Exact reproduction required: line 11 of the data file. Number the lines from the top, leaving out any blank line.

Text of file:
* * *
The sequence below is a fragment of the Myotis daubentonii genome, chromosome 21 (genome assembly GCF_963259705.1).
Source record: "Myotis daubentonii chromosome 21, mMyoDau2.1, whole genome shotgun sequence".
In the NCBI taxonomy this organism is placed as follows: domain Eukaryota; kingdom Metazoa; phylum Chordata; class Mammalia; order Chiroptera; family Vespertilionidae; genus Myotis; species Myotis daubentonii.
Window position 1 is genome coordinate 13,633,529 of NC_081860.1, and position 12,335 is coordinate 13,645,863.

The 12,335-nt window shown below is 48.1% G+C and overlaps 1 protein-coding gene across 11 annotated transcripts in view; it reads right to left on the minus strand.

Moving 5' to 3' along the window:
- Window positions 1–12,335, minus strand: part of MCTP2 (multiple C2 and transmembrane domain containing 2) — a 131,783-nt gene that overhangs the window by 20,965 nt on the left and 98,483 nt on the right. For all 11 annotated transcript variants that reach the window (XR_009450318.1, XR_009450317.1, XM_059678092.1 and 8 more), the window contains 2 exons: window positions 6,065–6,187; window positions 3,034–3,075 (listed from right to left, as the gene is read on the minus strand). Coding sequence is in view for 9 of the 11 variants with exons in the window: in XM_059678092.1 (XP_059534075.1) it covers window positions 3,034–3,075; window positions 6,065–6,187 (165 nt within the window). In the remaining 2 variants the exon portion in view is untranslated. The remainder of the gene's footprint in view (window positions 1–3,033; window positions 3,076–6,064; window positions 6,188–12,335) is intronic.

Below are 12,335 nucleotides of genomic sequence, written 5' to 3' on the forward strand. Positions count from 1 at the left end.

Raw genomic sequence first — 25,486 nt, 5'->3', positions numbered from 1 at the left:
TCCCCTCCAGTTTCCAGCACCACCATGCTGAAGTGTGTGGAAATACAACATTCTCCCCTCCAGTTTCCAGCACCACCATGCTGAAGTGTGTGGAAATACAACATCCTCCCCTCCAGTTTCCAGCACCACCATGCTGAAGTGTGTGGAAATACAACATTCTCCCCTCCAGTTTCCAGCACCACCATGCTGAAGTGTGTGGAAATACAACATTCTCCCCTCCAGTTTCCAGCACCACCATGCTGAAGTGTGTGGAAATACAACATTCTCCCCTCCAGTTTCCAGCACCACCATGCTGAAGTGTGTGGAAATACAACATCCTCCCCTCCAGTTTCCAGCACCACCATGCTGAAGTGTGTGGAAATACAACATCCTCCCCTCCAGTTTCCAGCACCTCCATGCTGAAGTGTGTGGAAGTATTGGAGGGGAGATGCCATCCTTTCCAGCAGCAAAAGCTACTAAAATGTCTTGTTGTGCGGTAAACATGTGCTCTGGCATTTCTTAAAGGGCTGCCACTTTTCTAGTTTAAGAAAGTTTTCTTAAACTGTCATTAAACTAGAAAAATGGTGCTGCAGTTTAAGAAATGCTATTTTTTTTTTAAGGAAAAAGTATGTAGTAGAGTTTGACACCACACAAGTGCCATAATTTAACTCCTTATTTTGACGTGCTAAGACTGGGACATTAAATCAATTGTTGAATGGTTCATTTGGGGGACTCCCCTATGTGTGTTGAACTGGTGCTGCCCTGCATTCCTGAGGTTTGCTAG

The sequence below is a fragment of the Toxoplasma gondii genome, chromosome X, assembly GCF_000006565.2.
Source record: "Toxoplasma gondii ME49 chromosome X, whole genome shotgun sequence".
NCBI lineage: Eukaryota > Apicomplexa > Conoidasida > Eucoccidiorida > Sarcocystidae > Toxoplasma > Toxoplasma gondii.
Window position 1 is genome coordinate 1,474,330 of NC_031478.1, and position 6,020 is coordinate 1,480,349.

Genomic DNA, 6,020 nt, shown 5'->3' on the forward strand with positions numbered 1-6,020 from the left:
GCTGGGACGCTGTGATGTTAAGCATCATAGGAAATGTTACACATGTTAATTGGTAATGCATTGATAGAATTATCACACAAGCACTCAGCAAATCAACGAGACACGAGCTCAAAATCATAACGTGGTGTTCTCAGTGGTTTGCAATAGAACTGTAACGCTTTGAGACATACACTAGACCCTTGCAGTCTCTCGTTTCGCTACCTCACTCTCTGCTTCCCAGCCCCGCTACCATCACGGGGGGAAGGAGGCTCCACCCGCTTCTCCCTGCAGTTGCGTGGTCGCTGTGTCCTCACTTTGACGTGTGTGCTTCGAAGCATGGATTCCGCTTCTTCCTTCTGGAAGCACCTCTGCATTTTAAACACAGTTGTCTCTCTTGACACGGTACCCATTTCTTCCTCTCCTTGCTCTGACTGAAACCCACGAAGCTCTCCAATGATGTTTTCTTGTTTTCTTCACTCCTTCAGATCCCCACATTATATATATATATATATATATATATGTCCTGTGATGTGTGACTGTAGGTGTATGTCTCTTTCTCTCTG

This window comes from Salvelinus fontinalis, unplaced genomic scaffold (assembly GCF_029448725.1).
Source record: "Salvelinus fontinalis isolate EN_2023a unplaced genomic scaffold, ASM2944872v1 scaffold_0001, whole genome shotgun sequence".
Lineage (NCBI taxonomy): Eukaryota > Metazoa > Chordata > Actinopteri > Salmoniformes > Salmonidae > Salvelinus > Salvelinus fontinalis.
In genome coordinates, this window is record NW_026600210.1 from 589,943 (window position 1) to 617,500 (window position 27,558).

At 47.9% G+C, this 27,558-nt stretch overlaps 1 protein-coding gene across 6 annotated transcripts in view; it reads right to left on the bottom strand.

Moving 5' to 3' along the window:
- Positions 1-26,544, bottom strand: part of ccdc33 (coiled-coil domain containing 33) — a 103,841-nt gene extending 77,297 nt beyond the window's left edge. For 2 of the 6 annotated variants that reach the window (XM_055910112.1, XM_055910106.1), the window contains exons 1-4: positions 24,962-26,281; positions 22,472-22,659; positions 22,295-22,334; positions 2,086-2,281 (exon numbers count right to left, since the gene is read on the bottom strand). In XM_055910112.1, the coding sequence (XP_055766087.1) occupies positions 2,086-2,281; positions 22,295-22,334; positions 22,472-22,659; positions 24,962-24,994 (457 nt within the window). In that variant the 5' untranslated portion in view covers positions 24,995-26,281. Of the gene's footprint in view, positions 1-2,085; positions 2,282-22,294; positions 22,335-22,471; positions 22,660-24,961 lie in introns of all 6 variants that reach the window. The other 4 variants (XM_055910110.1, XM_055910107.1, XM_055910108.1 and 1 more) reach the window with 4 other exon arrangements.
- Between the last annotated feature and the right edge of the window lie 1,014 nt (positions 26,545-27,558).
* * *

The sequence below is a fragment of the Toxoplasma gondii genome, chromosome X, assembly GCF_000006565.2.